When I was in sixth grade, I took my teacher’s advice and began keeping a gratitude journal. Each day I’d pen a short sentence about the ice cream sundae I got to have after dinner or the game of checkers my grandma let me win, giving thanks for the simplest of pleasures.
Now twice the age I was when I produced those entries, it is less the act I am amazed by than the attitude with which they were produced. At 11 and 12 years old, a life well-lived was nothing more than stringing together tiny moments of joy, letting a sense of thankfulness win out over playground bullies or spelling bee defeats.
At 22 and 23, under the auspicious title of Yale Divinity School student, I betrayed my sixth grade self, and became ever more certain that it was not a series of small celebrations I should seek, but, instead, a foundation of capital-A Accomplishments on which to build my life.
Graduate with Honors from Iowa. Attend Yale University. Earn an Author Page with the Huffington Post. Win Friends in High Places.
My gratitude journal from the past year would not have been full, but it would have had impressive entries.
But in the midst of all that Achieving, I stopped being able to make sense of the parts of me that are perfectly happy to spend an entire day reading a novel or tweet about especially buttery popcorn. I forgot how to string together good times, and instead walked around hungry for the next great big gold star that would assure me I was doing alright.
And so this summer I put myself in Life Time Out. Or, as I like to call it, I signed up for a Summer Sabbatical. I put all my Accomplishing on hold in order to remember what it is like to smile about the small things.
I have come out on the other side a much better me. It feels good to be in my own skin again. I start a year that will witness my transition into the Real World with the kind of gratitude that sustained me through those most monstrous of days of Middle School.
8 Books, 5 Series, 2 Published Pieces, a few coffee dates with old friends and maybe one or two lobster feasts. It really isn’t much to show for over three months of well-intentioned living. But I am grateful for it all. I am blessed to remember how to say thank you for a day spent with Netflix instead of apologizing for a month gone by without a new blog post.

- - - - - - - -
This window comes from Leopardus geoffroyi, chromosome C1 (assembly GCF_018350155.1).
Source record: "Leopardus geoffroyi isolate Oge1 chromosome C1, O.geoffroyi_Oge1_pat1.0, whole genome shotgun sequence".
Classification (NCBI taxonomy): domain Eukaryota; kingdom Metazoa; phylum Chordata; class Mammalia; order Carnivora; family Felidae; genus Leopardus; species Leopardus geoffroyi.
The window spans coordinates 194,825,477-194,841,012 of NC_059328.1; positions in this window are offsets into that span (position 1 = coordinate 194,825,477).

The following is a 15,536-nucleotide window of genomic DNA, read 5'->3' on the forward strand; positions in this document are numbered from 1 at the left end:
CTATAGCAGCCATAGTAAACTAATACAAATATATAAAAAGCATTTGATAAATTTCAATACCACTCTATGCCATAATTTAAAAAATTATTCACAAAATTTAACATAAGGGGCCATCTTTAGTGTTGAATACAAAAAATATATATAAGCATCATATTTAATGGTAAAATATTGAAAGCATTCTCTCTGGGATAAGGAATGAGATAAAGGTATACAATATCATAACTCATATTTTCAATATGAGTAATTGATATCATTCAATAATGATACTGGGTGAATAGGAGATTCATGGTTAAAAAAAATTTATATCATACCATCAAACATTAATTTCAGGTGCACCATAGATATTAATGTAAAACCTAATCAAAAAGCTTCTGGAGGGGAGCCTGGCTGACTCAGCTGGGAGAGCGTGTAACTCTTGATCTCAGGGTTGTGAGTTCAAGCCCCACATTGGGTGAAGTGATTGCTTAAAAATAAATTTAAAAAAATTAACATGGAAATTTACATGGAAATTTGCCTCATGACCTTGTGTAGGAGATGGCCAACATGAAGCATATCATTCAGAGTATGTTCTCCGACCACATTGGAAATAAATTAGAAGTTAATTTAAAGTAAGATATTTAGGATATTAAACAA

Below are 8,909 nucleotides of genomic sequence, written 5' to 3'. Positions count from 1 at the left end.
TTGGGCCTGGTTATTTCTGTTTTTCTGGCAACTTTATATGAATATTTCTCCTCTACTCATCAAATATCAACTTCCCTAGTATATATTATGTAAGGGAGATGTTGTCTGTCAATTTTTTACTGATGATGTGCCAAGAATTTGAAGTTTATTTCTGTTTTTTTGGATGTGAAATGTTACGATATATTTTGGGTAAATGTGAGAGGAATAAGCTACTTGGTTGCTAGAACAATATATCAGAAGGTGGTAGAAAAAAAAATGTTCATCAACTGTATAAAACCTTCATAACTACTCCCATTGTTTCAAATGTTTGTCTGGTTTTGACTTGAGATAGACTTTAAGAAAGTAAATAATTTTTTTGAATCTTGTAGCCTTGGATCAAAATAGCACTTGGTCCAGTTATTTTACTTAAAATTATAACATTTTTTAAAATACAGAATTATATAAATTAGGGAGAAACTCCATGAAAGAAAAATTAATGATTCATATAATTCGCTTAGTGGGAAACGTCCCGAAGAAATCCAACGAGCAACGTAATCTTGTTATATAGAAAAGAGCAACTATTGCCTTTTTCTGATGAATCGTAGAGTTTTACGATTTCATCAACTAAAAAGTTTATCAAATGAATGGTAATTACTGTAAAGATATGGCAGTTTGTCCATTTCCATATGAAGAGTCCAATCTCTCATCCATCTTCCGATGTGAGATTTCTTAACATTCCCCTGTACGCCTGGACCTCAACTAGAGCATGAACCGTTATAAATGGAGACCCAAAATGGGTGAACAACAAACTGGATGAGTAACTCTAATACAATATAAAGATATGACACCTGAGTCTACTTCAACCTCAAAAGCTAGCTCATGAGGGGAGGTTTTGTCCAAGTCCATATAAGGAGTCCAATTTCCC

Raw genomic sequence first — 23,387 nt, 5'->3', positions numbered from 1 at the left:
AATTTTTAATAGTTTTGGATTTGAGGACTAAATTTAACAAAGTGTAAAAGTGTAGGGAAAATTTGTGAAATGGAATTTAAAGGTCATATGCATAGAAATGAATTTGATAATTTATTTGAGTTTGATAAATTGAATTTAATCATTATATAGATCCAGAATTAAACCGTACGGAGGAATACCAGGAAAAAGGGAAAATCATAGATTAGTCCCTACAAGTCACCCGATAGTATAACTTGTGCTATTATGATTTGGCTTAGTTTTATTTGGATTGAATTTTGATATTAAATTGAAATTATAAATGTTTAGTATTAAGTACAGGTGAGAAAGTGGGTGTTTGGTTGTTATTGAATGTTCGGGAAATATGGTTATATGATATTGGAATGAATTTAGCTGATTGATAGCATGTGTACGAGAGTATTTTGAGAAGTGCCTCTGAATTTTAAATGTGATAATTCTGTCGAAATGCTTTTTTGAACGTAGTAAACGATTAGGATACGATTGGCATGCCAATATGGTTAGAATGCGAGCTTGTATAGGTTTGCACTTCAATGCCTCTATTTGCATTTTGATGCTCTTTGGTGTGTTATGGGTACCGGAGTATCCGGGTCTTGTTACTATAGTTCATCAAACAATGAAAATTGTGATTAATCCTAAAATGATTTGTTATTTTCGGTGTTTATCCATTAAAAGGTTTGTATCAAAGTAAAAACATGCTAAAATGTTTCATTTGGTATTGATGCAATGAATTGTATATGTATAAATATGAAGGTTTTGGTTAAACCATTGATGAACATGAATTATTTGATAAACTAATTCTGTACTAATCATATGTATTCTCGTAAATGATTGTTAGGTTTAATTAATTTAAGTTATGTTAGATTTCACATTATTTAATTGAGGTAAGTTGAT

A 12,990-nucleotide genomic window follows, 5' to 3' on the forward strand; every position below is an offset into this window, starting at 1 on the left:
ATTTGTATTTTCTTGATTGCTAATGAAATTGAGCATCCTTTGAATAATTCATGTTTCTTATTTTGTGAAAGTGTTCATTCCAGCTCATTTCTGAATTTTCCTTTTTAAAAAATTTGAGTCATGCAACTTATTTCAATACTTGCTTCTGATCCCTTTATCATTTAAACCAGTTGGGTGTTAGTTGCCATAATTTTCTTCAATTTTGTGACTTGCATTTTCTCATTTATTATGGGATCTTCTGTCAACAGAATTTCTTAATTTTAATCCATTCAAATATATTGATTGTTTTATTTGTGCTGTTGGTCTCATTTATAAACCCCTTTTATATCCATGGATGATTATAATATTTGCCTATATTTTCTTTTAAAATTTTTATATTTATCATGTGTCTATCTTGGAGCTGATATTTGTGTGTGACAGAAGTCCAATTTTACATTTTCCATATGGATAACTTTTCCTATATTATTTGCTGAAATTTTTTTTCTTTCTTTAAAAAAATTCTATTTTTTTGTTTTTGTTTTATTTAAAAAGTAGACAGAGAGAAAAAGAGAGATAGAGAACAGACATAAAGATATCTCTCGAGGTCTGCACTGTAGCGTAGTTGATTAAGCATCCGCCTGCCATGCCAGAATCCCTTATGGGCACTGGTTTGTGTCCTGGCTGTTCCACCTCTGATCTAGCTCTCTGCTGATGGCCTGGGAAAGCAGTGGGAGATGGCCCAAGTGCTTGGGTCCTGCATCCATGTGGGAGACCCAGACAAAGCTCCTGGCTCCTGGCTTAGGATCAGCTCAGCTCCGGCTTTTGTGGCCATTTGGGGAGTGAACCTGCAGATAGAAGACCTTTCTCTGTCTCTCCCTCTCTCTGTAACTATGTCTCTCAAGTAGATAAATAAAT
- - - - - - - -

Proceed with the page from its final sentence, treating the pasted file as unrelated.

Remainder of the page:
I say hello to September with the assurance that much to be grateful for stretches out along my path. And that I have learned to pay attention.
The Fault in Our Stars, John Green
This Lullaby, Sarah Dessen
Housekeeping, Marilynne Robinson
In the Garden of Beasts, Erik Larson
Under the Banner of Heaven, Jon Krakauer
Buzz: The Science and Lore of Alcohol and Caffeine, Stephen Braun
The Omnivore’s Dilemma: A Natural History of Four Meals, Michael Pollan
Wisenheimer: A Childhood Subject to Debate, Mark Oppenheimer
House of Cards
San Diego, May 14-21, with Britta Larson
Lobster Tour (Boston-Ipswich-Acadia-Portland), June 3-8, with Mom and Dad
Brooklyn, June 12, with Hannah and Kim
McGill University in Montreal, June 15-29, with Esther, Tom and Debra
St. Louis, July 8-13, with Group Mission Trips
Chicago, July 21, with Mom
Aziz Ansari, Montreal
Feist, Jazz Fest, Montreal
Book of Mormon
Certified Stalker, Yale Divinity School Development Office
Red Shirt Staff, Christian & Missionary Alliance Conference, Group Mission Trips
Puppy Sitter, Moses and Ru
Audrey, Trusted life advisor, St. Louis condo
Mike and Liz, State Farm mentors, Bloomington Chipotle
Jessica, Iowa pal, Pontiac cafe
Ryan, Rachel and Rosie, Adopted Family, Naperville love nest
Well-Intentioned Interference and the Freedom of Religion, July 8, HuffPost Religion
Give Us This Day Our Daily Latte, August 12, HuffPost College